As defined by the statute and as the name would imply, a Local Public Condemnor is a local governmental entity -- like a city, town or county government -- who is empowered to condemn private property for public use. N.Car. Gen. Stat., § 40A-3(b) states: "For the public use or benefit, the governing body of each municipality or county shall possess the power of eminent domain and may acquire by ... condemnation any property, either inside or outside its boundaries, for the following purposes ..." Local public school authorities are also specifically listed as Local Public Condemnors specifically allowed to use the power of condemnation.

Examples of allowable purposes include:

  • Opening, widening, extending or improving roads
  • Establishing, enlarging or improving recreational facilities
  • Establishing, extending, enlarging or improving drainage systems, hospital facilities, cemeteries or libraries
  • And more

In addition to local municipal governments, N.Car. Gen. Stat., § 40A-3(c) authorizes the use of condemnation proceedings by a number of additional Local Public Condemnors. These include:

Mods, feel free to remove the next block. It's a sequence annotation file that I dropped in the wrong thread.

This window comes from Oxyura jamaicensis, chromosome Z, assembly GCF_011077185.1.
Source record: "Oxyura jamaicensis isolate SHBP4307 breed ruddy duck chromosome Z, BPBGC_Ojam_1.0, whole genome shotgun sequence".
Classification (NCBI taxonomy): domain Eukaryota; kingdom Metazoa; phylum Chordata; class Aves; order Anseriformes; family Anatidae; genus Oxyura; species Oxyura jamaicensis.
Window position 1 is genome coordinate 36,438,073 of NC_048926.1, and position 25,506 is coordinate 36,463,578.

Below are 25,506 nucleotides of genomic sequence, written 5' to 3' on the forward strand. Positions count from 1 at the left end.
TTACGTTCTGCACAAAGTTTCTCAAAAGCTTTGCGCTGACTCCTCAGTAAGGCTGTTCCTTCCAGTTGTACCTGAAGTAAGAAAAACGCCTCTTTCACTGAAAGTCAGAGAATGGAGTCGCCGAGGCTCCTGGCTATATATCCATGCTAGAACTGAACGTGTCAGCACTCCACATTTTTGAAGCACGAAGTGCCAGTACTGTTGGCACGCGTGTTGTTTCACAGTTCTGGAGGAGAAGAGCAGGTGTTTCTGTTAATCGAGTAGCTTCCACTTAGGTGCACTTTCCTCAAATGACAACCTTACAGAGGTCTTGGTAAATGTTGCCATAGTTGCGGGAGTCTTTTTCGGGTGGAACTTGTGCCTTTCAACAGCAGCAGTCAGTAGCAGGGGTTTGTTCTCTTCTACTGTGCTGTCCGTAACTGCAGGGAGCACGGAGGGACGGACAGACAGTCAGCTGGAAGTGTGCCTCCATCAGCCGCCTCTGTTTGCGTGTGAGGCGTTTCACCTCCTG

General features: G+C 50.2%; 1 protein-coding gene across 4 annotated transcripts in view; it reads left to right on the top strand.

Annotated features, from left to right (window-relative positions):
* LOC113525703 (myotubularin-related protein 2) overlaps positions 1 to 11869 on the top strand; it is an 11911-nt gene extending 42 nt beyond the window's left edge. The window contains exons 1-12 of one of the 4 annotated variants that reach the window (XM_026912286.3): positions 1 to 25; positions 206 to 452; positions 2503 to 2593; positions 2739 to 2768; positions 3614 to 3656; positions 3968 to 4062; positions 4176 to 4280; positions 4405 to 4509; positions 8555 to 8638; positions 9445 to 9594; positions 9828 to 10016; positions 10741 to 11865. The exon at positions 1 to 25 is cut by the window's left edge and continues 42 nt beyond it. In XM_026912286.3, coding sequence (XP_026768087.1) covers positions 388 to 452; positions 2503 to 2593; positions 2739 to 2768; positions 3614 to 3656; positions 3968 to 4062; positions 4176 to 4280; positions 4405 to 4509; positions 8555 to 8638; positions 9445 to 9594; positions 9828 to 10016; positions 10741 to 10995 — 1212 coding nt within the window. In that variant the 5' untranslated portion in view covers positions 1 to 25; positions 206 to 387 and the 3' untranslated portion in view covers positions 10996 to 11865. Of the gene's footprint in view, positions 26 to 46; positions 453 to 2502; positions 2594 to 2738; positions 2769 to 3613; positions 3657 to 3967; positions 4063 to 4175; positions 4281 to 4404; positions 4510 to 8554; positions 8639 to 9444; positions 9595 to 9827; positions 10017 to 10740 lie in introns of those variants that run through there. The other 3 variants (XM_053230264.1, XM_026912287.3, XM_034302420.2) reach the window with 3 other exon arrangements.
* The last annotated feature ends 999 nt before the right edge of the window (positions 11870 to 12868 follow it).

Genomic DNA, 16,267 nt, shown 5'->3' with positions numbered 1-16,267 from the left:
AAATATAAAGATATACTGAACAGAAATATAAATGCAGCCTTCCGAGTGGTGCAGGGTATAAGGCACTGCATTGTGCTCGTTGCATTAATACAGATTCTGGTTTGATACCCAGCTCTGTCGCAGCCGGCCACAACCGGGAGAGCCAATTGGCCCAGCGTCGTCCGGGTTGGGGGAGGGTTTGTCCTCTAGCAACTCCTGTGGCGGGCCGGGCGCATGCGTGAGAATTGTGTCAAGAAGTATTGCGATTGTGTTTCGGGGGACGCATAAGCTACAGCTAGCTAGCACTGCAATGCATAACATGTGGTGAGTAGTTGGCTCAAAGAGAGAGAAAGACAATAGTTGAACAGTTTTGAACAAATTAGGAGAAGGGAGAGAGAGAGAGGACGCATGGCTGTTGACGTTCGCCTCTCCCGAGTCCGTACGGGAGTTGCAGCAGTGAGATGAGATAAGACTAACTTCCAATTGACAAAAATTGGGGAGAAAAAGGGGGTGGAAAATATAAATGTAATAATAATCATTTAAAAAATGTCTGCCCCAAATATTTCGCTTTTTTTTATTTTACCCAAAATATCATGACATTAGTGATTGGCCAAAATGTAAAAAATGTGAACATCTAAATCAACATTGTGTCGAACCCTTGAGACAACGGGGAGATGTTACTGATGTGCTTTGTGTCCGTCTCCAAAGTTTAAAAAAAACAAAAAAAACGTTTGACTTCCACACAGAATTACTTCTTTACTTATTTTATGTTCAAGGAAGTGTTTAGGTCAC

• Sanitary district boards
  • Mosquito control districts
  • Hospital authorities
  • Watershed improvement districts
  • Housing authorities
  • A board of trustees of a community college
  • Regional public transportation authorities
  • And more
Local Private Condemnors

North Carolina has delegated its power of eminent domain to only four categories of private entities for specific and limited purposes. N.C. Gen. Stat., § 40A-3(a). These are:

  • Corporations, bodies politic or persons for the construction of railroads, power generating facilities, substations, switching stations, microwave towers, roads, alleys, access railroads, turnpikes, street railroads, plank roads, tramroads, canals, telegraphs, telephones, electric power lines, electric lights, public water supplies, public sewerage systems, flumes, bridges, and pipelines or mains originating in North Carolina for the transportation of petroleum products, coal, gas, limestone or minerals
  • To obtain pure and adequate water supply, school committees or boards of trustees or of directors of any corporation holding title to real estate upon which any private educational institution is situated
  • Franchised motor vehicle carriers or union bus station companies organized by authority of the Utilities Commission for the purpose of constructing and operating union bus stations
  • Railroad companies -- either privately owned or State-owned -- for the purposes of constructing railroads, depots, etc.
Contact Experienced Mecklenburg County Land Use/Eminent Domain Attorneys Today

For more information, and to schedule a confidential consultation with experienced and dedicated eminent domain and condemnation attorneys in Charlotte, contact Arnold & Smith, PLLC. Use our “Contact” page or give us a call at 704-370-2828. We handle land use, zoning and condemnation legal matters in federal court, in Mecklenburg County and elsewhere in North Carolina. We have offices in Charlotte, Lake Norman, and Union County.